apek’s first full-length play, The Robber, was begun in Paris in 1911, when the author was visiting his brother for the summer. The play apparently passed through a number of distinct versions before it was finally produced by the Prague National Theatre in 1920. The drama moves from realism to Symbolism and back again; it also moves from prose to verse, often without adequate preparation. The story is an old one: Mimi is dominated by her overly protective parents, who already have lost one daughter to an elopement with a man who quickly abandoned her. The father, a stuffy professor, and his wife have to go away on a trip, but the father fortifies the house against intruders and leaves Mimi in the capable hands of their trusted erstwhile servant, Fanka.

The robber is a rather typical hero: His background is unknown; he appears on the scene briefly, bringing about significant changes in the action; and he disappears almost as suddenly as he appeared in the first place. As soon as the parents have left, he makes his move. While Mimi tells him of her troubles, his understanding of and sympathy for her plight lead the hapless Mimi to lose her heart to him. He responds by instigating a fight with Mimi’s suitor, a local bumpkin, who, being quicker on the draw than the robber, wounds him. The injured interloper leaves Mimi, promising to return, and being only slightly wounded, he returns that very night, meeting Mimi, who tiptoes past the sleeping Fanka, outside into the moonlight. The parents, who have premonitions of trouble, hurry home unexpectedly and send the robber off.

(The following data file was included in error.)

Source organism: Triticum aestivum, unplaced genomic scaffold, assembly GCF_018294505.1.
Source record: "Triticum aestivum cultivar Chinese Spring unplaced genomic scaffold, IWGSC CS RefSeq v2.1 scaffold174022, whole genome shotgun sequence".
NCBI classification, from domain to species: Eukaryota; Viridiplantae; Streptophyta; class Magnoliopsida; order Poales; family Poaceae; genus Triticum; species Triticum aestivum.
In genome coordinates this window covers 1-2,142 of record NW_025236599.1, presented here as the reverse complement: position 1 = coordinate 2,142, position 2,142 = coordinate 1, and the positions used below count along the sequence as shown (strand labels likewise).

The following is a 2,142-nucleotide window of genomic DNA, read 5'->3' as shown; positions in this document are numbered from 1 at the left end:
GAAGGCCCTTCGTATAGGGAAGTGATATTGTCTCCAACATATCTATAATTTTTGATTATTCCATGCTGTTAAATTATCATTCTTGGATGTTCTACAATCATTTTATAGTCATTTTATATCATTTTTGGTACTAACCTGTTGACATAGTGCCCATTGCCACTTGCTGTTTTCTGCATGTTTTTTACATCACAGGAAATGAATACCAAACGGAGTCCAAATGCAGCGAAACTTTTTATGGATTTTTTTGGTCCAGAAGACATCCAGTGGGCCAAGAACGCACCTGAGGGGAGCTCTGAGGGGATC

Mimi’s parents exact from her a promise that she will never speak to the robber again, but as soon as he returns in the morning, she violates her promise. In a scene that is almost slapstick, Fanka and the parents come out to try to drive the robber away from outside the fortified dwelling, but he slips past them and into the house, locks the door, and takes to the balcony, gun in hand, ready to fight to the death if necessary to defend Mimi’s right to make her own decision about whom she will marry. By this time, Mimi is hopelessly in love with the robber, although there is no suggestion that he reciprocates this love.

After one false start, the professor and his cohorts retake the house and the robber runs off to escape injury at the hands of Fanka, who is shooting at him. He does not leave, however, until the audience learns that Mimi’s parents suffered through eight years of courtship before they married and that Mimi’s father, the professor, assumes that such deprivation and suffering are what love is all about. Mimi’s mother, though, questions the wisdom of their having been forced to wait so long. Mimi’s sister returns, her face covered with a veil, to tell Mimi her tale of being deceived by the man she loved.